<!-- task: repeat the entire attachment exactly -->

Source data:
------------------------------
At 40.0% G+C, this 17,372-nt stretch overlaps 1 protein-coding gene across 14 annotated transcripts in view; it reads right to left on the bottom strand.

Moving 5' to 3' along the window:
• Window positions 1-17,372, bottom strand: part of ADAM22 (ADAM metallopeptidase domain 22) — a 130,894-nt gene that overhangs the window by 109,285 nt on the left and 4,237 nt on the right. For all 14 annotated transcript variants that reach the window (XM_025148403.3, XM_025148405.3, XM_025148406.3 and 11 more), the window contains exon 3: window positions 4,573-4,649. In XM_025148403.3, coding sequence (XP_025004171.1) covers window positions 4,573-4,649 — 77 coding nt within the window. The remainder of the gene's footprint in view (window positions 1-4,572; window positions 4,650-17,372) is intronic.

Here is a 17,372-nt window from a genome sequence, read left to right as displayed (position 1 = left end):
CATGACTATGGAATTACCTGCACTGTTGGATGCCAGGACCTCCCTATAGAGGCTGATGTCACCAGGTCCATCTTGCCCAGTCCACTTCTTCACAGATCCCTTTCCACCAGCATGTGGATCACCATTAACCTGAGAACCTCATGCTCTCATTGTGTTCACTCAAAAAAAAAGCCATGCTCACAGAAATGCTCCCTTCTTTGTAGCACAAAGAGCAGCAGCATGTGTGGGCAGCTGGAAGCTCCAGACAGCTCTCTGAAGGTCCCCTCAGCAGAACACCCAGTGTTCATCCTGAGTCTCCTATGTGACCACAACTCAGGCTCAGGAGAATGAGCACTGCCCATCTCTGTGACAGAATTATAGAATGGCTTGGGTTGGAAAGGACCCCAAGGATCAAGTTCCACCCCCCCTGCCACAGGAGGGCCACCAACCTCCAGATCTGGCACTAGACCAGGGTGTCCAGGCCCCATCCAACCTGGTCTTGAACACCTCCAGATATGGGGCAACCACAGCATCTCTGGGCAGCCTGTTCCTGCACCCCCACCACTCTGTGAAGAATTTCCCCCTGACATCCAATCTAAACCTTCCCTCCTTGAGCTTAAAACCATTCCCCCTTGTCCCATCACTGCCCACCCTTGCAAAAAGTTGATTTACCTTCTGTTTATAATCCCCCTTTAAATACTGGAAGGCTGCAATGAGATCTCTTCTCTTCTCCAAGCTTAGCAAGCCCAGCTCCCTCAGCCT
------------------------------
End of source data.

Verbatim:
At 40.0% G+C, this 17,372-nt stretch overlaps 1 protein-coding gene across 14 annotated transcripts in view; it reads right to left on the bottom strand.

Moving 5' to 3' along the window:
• Window positions 1-17,372, bottom strand: part of ADAM22 (ADAM metallopeptidase domain 22) — a 130,894-nt gene that overhangs the window by 109,285 nt on the left and 4,237 nt on the right. For all 14 annotated transcript variants that reach the window (XM_025148403.3, XM_025148405.3, XM_025148406.3 and 11 more), the window contains exon 3: window positions 4,573-4,649. In XM_025148403.3, coding sequence (XP_025004171.1) covers window positions 4,573-4,649 — 77 coding nt within the window. The remainder of the gene's footprint in view (window positions 1-4,572; window positions 4,650-17,372) is intronic.

Here is a 17,372-nt window from a genome sequence, read left to right as displayed (position 1 = left end):
CATGACTATGGAATTACCTGCACTGTTGGATGCCAGGACCTCCCTATAGAGGCTGATGTCACCAGGTCCATCTTGCCCAGTCCACTTCTTCACAGATCCCTTTCCACCAGCATGTGGATCACCATTAACCTGAGAACCTCATGCTCTCATTGTGTTCACTCAAAAAAAAAGCCATGCTCACAGAAATGCTCCCTTCTTTGTAGCACAAAGAGCAGCAGCATGTGTGGGCAGCTGGAAGCTCCAGACAGCTCTCTGAAGGTCCCCTCAGCAGAACACCCAGTGTTCATCCTGAGTCTCCTATGTGACCACAACTCAGGCTCAGGAGAATGAGCACTGCCCATCTCTGTGACAGAATTATAGAATGGCTTGGGTTGGAAAGGACCCCAAGGATCAAGTTCCACCCCCCCTGCCACAGGAGGGCCACCAACCTCCAGATCTGGCACTAGACCAGGGTGTCCAGGCCCCATCCAACCTGGTCTTGAACACCTCCAGATATGGGGCAACCACAGCATCTCTGGGCAGCCTGTTCCTGCACCCCCACCACTCTGTGAAGAATTTCCCCCTGACATCCAATCTAAACCTTCCCTCCTTGAGCTTAAAACCATTCCCCCTTGTCCCATCACTGCCCACCCTTGCAAAAAGTTGATTTACCTTCTGTTTATAATCCCCCTTTAAATACTGGAAGGCTGCAATGAGATCTCTTCTCTTCTCCAAGCTTAGCAAGCCCAGCTCCCTCAGCCT